If I were stranded on a desert island I would be in good company if I had brought with me Babara Luck’s Night Street and Pablo Neruda’s Las Piedras del Cielo. I believe that both books have the depth to engage and entertain for a prolonged period of time. To me neither opened and ended with the rushed turning of the pages, but instead revealed greater layers for examination. While Zweig’s description of the power of the novel resonates with me, I think that both Night Street and Las Piedras del Cielo have the ability to compel the viewer beyond the fleeting impact of a brief encounter with stunning pages that Zweig claims many artist books are limited to.
I was incredibly impressed with Night Street’s construction, colors, and design. Vliet designed the book so that the experience of viewing the book could be changeable through the flexibility of the structure. Night Street is clearly more than the flipping of beautiful pages. While the book may be viewed in a traditional codex form, the structure designed by Vliet enables the book to stand up and fan out or wrap around itself. The illustrations by Johnson are beautiful, eye-catching and edgy, enhanced by the cut out shape of each page that follow the corners of tall buildings. There is such detail to each page that it would not be impossible to spend hours taking in each illustration. The way that the book is able to stand up and fan out emphasizes the message of the book as you view the pages through one another at a diagonal that follows the view of buildings down a street. In the way that a city can draw you in again and again, I believe that a viewer may continually visit and explore Night Street. If I were on a desert island, a walk through the replicated urban landscape would be an incredibly valuable experience.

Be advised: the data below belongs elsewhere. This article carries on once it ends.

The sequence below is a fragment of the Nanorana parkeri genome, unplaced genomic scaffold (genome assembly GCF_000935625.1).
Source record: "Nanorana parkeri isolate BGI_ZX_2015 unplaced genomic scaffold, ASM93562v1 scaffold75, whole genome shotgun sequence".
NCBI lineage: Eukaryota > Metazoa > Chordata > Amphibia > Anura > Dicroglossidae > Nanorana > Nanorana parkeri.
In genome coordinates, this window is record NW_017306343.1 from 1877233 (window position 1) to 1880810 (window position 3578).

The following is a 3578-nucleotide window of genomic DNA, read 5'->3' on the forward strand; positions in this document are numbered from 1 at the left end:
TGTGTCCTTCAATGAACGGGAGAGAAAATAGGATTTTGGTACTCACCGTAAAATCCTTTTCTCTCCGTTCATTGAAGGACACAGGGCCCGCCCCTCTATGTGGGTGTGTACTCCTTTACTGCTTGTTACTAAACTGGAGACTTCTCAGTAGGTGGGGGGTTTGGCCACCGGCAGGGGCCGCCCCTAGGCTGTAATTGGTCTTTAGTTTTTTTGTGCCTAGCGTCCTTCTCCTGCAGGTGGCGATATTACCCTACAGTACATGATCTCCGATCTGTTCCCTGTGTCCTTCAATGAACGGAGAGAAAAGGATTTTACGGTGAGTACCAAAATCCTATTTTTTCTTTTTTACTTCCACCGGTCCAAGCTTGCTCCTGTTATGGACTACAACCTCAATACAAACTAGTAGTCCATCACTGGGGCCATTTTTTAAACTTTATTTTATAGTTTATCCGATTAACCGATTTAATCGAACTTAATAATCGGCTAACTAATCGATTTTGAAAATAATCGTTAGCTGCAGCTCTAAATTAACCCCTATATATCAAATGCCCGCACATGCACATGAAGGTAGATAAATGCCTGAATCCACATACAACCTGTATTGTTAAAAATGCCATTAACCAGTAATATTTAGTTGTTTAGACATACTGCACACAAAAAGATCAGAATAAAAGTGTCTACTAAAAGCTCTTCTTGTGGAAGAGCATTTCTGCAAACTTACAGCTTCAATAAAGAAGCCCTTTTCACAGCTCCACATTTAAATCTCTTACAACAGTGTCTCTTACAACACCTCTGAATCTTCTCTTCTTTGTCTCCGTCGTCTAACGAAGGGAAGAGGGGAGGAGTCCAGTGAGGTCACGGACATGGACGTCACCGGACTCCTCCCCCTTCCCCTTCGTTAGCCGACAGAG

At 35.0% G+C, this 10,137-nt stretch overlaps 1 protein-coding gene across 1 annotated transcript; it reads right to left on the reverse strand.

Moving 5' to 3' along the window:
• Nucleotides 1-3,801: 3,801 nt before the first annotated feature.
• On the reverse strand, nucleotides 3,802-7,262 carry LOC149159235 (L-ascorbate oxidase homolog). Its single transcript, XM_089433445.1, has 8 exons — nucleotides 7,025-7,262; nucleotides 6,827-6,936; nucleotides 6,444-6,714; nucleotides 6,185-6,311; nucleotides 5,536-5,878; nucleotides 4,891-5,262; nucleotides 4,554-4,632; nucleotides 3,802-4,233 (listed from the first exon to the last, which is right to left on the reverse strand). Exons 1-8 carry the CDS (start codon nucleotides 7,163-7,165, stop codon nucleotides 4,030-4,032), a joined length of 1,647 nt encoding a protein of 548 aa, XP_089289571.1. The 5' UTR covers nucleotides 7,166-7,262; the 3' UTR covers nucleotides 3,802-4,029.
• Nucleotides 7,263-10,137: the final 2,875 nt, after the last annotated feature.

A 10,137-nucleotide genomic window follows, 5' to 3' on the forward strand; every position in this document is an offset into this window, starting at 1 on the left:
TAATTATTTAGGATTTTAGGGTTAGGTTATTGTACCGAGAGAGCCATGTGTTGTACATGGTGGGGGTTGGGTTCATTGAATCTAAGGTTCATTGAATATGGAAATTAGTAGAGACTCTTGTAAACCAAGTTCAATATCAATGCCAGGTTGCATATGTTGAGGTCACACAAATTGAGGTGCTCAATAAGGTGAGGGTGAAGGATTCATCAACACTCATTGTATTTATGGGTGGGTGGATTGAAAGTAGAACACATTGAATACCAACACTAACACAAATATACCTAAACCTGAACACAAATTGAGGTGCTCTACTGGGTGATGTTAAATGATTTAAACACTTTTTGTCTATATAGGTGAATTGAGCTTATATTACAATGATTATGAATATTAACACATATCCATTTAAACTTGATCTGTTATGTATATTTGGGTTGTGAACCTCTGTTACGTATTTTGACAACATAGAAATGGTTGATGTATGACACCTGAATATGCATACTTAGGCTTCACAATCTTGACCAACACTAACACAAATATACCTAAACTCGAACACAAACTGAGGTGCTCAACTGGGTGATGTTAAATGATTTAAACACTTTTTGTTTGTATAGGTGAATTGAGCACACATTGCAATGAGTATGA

Neruda’s Las Piedras del Cielo had a similar flexibility and mutability of engagement. The prints of each page are beautiful on their own, but when limited to themselves Zweig might classify them as the stunning book that ended with the final page turn. The interlaying of Neruda’s poems within the prints adds depth to both the physical form of each page and to the meaning of the book overall. The lifting of flaps to reveal poetic verse literally places meaning within each print that is revealed through the tactile engagement of the viewer. Beyond juxtaposition, the poems and prints relate to one another through their imagery, as Neruda’s poem “Topaz” sat on a page of yellows and oranges that represented the gemstone. Moving through Las Piedras del Cielo requires the viewer to reveal the words of each page through their movement and exploration of each page, and in effect demonstrates how meaning is dependent on the viewer. Zweig could flip quickly through the stunning pages of Neruda’s book and end her experience with the closing of the codex, but much of the work would be lost in her superficial haste. Both Las Piedras del Cielo and Night Street enable the viewer to shape their encounter with the book and activate and enhance the meaning of the book on their own terms. Within both books I saw the potential for prolonged engagement.